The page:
Regional Fund All You Need to Know

A Brief Overview

There presently exist a broad range of tools in the market that makes for viable investments. These tools each operate with different mechanisms in place and may range from bonds, stocks, and options to mutual funds, exchange-traded funds, and bank products among others. Each one of these investments may also have a variety of forms.

Take, for instance, mutual funds which may be equity-based, fixed-income oriented, index funds, or balanced among others. These mutual funds may also vary in terms of the region within which they invest in securities. This article seeks to shed light on all that regional funds entail. First, though, it is important to have an understanding of what mutual funds are such that this explanation makes more sense.

Setting the Backdrop – Defining a Mutual Fund

For the uninitiated, a mutual fund refers to the pool of money that is gathered by several investors such that it can be directed towards securities ranging from bonds and stocks to money market instruments.

The operations of these mutual funds are handled by money managers that have professional experience in allocating the assets of the fund. These managers aim to generate income or capital gains for those who have invested in the fund.

The portfolio of a mutual fund incorporates a certain structure that is maintained such that it is in sync with the investment goals outlined in the fund’s prospectus.

Defining a Regional Fund

Set against this backdrop, regional funds may be defined as a form of mutual funds that are operated by money managers that seek to invest in securities. What makes these securities stand out, however, is the fact that they belong to a certain geographical region such as Asia, Europe, or Australia.

Ordinarily, a regional mutual fund has ownership of a diverse portfolio made up of companies located in and whose operations are carried out from a certain geographical region or area. That being said, a handful of regional funds may also choose to direct their funds towards a certain segment of the area under consideration’s economy. Take, for instance, a fund that focuses on Latin America as the area of its investments with the energy sector operating out of it is its sole focus. Such a fund would be viewed as a regional fund.

Understanding the Operations that Govern Regional Funds

Regional funds operate in the same capacity as all other mutual funds. This means that they too must be viewed as vehicles for investment that are composed of collections of money brought in via several investors. These investors each seek to invest in securities and the fund in question does so on their behalf. The invested money is directed towards a range of securities including but not limited to stocks, high yield bonds, leveraged loans and investment-grade bonds. While it isn’t uncommon for several of these funds to focus on a single asset class like stocks, some funds may offer their investors a well-mixed set of asset classes.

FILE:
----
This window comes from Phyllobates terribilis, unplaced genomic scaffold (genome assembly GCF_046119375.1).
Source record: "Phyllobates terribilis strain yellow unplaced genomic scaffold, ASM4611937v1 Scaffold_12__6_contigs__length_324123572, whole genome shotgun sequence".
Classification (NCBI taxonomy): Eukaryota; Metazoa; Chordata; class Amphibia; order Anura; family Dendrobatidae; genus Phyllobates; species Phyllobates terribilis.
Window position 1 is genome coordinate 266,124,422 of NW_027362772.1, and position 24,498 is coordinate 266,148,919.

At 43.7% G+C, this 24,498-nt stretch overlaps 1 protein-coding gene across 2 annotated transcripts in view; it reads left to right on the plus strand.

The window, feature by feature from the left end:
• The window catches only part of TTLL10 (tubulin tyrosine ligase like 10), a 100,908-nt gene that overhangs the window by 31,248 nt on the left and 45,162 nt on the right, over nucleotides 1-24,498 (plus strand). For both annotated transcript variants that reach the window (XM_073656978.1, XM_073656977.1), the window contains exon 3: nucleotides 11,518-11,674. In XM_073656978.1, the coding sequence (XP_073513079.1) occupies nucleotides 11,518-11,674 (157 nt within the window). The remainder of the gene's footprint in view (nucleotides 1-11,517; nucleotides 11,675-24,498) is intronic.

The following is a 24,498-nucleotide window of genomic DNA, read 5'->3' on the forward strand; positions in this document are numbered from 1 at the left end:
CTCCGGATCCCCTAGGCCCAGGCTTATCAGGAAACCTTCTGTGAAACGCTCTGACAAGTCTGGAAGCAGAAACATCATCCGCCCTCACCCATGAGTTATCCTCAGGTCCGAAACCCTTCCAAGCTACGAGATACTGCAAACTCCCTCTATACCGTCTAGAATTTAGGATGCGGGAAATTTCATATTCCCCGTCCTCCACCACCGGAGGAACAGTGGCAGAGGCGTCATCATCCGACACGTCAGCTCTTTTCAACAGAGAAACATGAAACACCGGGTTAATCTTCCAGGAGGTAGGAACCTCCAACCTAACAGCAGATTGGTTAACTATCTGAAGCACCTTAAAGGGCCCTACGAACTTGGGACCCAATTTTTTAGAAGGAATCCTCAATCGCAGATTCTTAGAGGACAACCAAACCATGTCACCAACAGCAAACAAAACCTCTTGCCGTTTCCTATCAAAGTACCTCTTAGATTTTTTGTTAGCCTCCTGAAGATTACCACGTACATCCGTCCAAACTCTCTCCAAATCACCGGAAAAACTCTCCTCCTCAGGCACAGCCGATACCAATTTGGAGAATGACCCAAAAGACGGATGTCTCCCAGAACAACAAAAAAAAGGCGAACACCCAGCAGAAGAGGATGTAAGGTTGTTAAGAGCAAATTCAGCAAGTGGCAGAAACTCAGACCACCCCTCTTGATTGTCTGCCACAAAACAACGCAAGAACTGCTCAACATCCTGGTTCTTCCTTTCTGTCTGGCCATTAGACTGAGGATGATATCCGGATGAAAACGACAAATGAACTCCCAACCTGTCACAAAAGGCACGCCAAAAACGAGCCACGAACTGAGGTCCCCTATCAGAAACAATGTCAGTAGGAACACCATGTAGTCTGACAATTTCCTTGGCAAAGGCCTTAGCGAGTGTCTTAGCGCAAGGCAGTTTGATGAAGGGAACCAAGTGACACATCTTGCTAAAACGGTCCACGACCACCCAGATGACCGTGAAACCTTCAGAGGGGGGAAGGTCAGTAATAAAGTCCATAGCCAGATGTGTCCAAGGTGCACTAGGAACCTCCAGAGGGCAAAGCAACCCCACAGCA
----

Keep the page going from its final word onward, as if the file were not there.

Regional funds make use of professional money managers who are tasked with having to direct where the fund makes investments such that capital gains may be generated if not income. These outcomes may be on occasion both be desired to keep in mind the fund objective.

Contrary to what the term ‘regional fund’ quite literally means, a handful of investors also view emerging markets funds to be regional funds. This happens to be the case despite the fact that emerging markets funds do not solely invest in securities from one specific geographical area alone. Emerging markets funds are known to invest in India, Russia and China apart from dabbling in a range of countries located in Africa, Southeast Asia and Latin America.

Thought Processes That Govern Investments in Regional Funds

A number of investors seek to direct their income to regional funds such that they acquire diversified exposure within a certain geographic region. This is because they are under the impression that said region provides returns that surpass the average.

The average investor is likely to find regional funds to be a practical investment. This is owed to the fact that most individuals don’t have sufficient capital such that they can sufficiently diversify their investment holdings across several individual investments within a particular geographical region. Furthermore, it isn’t necessary for said investors to have the expertise required to handpick holdings on their own.

The Forms that Regional Funds Take On

Regional funds may exist in an active or passive form, much like all other mutual funds.

In the case of active regional funds, portfolio managers or management teams are in charge of the operations of the fund. Their aim pertains to surpassing the performance of the prevailing regional index.

In the case of passive regional funds, fees are comparatively lower and the idea of performing in sync with a regional index prevails.

Regional funds are known to primarily focus on investments in publicly traded companies. That being said, a handful of active regional funds may have a limited number of investments in private companies.

Owing to the fact that certain regional funds have higher operational costs owing to their solely regional focus, investment managers tend to levy higher fees for said funds.

Examining Regional Funds Against International Funds

Several regional funds do actually fall under the category of a form of international funds. International here refers to funds that have broad exposure to regions that extend outside India or have a specific exposure to investments in a single non-Indian country. Take for instance international investment-grade bond funds that are offered by a number of investment managers.


Regional funds must not be assumed to be the same as emerging markets funds. They operate in the same manner that mutual funds do however they target investments based on a particular geographical region.